Rut Reporter Brandon Ray is an expert on the region. Ray was born in Dallas and shot his first deer with a bow in Central Texas at the age of 15. The full-time freelance writer manages his family’s Texas Panhandle ranch, is a licensed New Mexico guide, and last year took a 184 gross P&Y non-typical trophy. States covered: TX, OK, NM.

Dec. 30: There is nothing else that can dull the pain of a deer season almost over. Yes, I’ll hunt coyotes this winter. And I love talking to turkeys in the spring, but I’m a deer hunter first and last. Fall is my season. If you are anything like me, you know it’s an eternity from the close of one season to the opening of the next. Try not to cry in your venison chili.


But before the season ends, there’s still lots to do. I’ve mentioned it here before, but one of the best rituals I’ve learned over the years is the importance of post-season scouting. What does that mean? For me, it’s monitoring feed areas with trail cameras to take inventory of the bucks that survived the season. Once I establish a list of survivors, I write down a short biography on each of the best bucks in my hunting journal. The places where I saw them most often, morning or evening specific, times of year, approximate age and every detail about their antlers. All of these notes give me a hit list to look for the next season. It’s a place to start come opening day.

Once the season is officially over, I’ll walk through the bedding areas and sanctuaries I dared not touch while I was hunting. I’ll make notes on trails, scrapes and rubs. I’ll wear binoculars in case I jump a buck so I can get a better look. And once all the horns drop, I’ll march those same thickets and river bottoms looking for sheds. All of this makes me a better prepared hunter come opening day next year.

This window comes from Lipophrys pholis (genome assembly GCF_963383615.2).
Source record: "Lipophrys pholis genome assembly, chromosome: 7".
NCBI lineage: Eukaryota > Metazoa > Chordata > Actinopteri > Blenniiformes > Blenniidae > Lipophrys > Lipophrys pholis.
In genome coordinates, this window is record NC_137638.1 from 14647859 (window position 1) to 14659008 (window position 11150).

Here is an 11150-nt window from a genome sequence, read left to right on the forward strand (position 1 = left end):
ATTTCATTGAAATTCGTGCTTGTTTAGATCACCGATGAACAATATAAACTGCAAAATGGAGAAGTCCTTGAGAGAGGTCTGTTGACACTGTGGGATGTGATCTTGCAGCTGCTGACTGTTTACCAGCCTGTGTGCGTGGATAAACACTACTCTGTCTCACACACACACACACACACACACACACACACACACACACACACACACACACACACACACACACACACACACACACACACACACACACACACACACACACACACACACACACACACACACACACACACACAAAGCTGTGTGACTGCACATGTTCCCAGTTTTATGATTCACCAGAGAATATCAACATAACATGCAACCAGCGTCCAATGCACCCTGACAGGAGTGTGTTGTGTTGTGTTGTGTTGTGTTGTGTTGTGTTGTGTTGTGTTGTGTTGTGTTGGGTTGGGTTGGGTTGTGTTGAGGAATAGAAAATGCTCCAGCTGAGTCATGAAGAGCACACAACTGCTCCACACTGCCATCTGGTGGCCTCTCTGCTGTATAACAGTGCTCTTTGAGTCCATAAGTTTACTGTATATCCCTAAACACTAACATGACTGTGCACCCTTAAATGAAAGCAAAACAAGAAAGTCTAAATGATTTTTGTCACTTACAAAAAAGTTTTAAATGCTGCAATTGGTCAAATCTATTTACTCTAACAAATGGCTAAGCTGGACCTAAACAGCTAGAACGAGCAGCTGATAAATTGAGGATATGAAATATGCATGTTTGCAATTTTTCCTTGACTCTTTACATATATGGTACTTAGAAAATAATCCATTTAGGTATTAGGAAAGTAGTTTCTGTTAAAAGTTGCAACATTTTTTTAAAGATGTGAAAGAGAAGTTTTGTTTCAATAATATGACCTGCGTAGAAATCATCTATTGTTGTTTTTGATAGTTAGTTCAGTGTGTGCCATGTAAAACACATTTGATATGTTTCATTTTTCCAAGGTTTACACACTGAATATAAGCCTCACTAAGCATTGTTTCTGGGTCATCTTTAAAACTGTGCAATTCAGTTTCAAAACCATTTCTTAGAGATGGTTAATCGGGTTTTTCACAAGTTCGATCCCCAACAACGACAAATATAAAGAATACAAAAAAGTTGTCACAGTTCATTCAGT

I’ve got several bucks I’m already excited about for 2011. There’s the big typical 10-point whitetail that just resurfaced on my trail cameras. (His picture is on my last rut report.) I think he’s 5 ½ or 6 ½-years-old now. He could realistically be pushing 170-inches next season as long as he survives Ma Nature’s wrath this winter.

Several quality mule deer have me totally stoked for the 2011 season. One is a heavy-horned, symmetrical 4×4 with good brow tines that just showed up at one of my feed stations. I’ve never seen him before. Might never see him again, but I’ll be looking! If he grows even a little bit by next season, he’ll be a gagger. That’s him in the accompanying trail camera photo. And even if I never lay eyes on him, I’ve got four other very good bucks that will do just fine.

If you need proof of what an incredible season it was across the Lone Star State, go to the website Los Cazadores, based in South Texas, is one of the state’s most popular big buck competitions. Their website has LOTS of photos of 200-inch bucks taken in 2010. Incredible. Another excellent source for big bucks taken in Texas is the TWA’s program, Texas Big Game Awards. Their website is

Thanks for following my report this season. You can check out photos and read more ramblings about big bucks and hunting adventures at my website,

See ya next season!